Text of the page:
You'd never know it by listening to AM talk radio or watching cable news or even reading social media, but based on leading economic indicators, President Obama's record on the economy is actually much stronger than Ronald Reagan's record. Shocking, I know, but it's true. There's one factor, however, that's preventing Obama from fully achieving this status, and we'll talk about that momentarily.
Recently, Forbes' Adam Hartung published a report in which he consulted with Rob Deitrick, CEO of Polaris Financial Partners, regarding the comparative records of Obama and Reagan. In terms of employment, economic expansion and financial investments, the state of the economy has improved more rapidly and more robustly under Obama than it did under Reagan. Yet Reagan, in today's political mythology, enjoys a status he doesn't entirely deserve while Obama is regarded poorly in comparison.
1) Where Are The Jobs?
Let's set the stage. The latest jobs report showed that job creation held steady above 200,000 new jobs per month for most of the year until August when the Bureau of Labor Statistics showed only 142,000 jobs created. Decent, but the streak was still broken. However, unemployment continued to fall, dropping to 6.1 percent, down from around 10 percent at its peak.
Contrast this with Reagan's record at this stage of his presidency. Rob Deitrick pointed out to Forbes that Reagan's unemployment numbers peaked higher (around 11 percent) than Obama's high-water mark, and Obama's 6.1 percent unemployment figure in his sixth year has bested Reagan by a full year. In Reagan's sixth year, unemployment was still in the low sevens. Deitrick added that Polaris expects unemployment to drop to 5.4 percent by next Summer -- nearly half what it was in 2010.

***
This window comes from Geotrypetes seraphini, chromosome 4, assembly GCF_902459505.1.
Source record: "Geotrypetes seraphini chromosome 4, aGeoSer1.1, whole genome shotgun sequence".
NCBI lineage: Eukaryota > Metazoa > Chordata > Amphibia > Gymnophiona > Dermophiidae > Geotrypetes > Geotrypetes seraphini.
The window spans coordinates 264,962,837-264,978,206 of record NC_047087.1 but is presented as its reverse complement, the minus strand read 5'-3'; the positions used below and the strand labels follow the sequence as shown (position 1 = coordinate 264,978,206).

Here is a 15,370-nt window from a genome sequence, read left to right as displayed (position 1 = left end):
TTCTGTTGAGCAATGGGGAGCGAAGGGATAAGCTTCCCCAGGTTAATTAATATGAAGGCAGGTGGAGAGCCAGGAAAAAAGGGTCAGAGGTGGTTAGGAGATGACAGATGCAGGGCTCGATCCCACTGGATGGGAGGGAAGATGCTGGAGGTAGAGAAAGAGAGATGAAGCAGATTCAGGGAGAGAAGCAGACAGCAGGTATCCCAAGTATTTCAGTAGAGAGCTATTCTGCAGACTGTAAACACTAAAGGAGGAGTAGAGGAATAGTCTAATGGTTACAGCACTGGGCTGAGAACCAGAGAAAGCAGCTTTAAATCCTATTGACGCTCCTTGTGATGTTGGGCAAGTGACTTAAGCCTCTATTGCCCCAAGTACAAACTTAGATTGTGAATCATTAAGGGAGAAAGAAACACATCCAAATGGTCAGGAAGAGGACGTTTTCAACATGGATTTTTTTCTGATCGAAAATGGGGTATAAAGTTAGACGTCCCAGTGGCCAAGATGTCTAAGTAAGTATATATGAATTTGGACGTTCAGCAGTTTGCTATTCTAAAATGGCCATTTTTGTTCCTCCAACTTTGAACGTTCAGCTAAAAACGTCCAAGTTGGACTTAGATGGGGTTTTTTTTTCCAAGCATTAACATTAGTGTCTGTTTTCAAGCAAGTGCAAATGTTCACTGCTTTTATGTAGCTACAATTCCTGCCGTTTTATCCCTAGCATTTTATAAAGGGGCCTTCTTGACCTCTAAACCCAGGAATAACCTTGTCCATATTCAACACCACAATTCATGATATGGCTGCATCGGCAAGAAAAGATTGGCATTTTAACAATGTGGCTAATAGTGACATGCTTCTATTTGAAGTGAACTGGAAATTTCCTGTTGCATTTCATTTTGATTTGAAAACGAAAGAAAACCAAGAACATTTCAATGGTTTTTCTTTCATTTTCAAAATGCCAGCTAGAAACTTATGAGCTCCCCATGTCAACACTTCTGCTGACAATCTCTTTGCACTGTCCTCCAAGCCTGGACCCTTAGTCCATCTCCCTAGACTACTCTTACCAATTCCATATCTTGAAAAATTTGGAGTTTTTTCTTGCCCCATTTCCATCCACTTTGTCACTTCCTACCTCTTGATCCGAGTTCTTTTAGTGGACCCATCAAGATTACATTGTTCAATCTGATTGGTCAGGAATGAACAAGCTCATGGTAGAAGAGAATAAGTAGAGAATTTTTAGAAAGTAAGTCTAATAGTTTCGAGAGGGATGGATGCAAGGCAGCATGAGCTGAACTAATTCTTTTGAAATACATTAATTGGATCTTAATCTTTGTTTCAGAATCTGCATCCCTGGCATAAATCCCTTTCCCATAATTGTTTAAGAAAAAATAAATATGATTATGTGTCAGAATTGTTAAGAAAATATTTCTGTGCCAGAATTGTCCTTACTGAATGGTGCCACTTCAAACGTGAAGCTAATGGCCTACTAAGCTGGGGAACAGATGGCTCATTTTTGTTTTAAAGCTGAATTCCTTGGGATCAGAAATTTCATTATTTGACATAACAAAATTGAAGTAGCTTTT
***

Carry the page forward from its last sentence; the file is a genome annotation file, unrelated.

Now, Republicans might cite the recent decline in the labor participation rate (briefly, the number of people looking for work). Deitrick explained that while Reagan's jobs numbers benefited from an active baby-boomer generation, Obama's poor participation numbers can be explained by the massive influx of retiring baby-boomers. Deitrick:
What’s now clear is that the Obama administration policies have outperformed the Reagan administration policies for job creation and unemployment reduction. Even though Reagan had the benefit of a growing Boomer class to ignite economic growth, while Obama has been forced to deal with a retiring workforce developing special needs. During the eight years preceding Obama there was a net reduction in jobs in America. We now are rapidly moving toward higher, sustainable jobs growth.
2) The Obama Economic Expansion
We can't really gripe about America "not making anything anymore." For the longest time, we've watched as manufacturing jobs were moved overseas to exploit cheaper labor. But during the Obama administration, Forbes reported, there's been 63 consecutive months of economic expansion, in addition to 25 months of increased manufacturing. This according to the Institute for Supply Managaement's Purchasing Managers Index. And the numbers are growing -- up two points in August to a score of 59. New orders for manufacturing have reached a level not seen since early 2004.
3) Wall Street
One of the myths that came out of the Occupy Wall Street movement was that regular people don't benefit from a bull market and a prosperous Dow. This isn't meant to excuse malfeasance and the unforgivably irresponsible behavior that helped precipitate the recession, but when the market does well, yes, regular people benefit from that. Their 401(k) pension plans flourish, their mutual funds grow and generally, yes, a rising tide lifts all boats depending on how many boats we have in the water.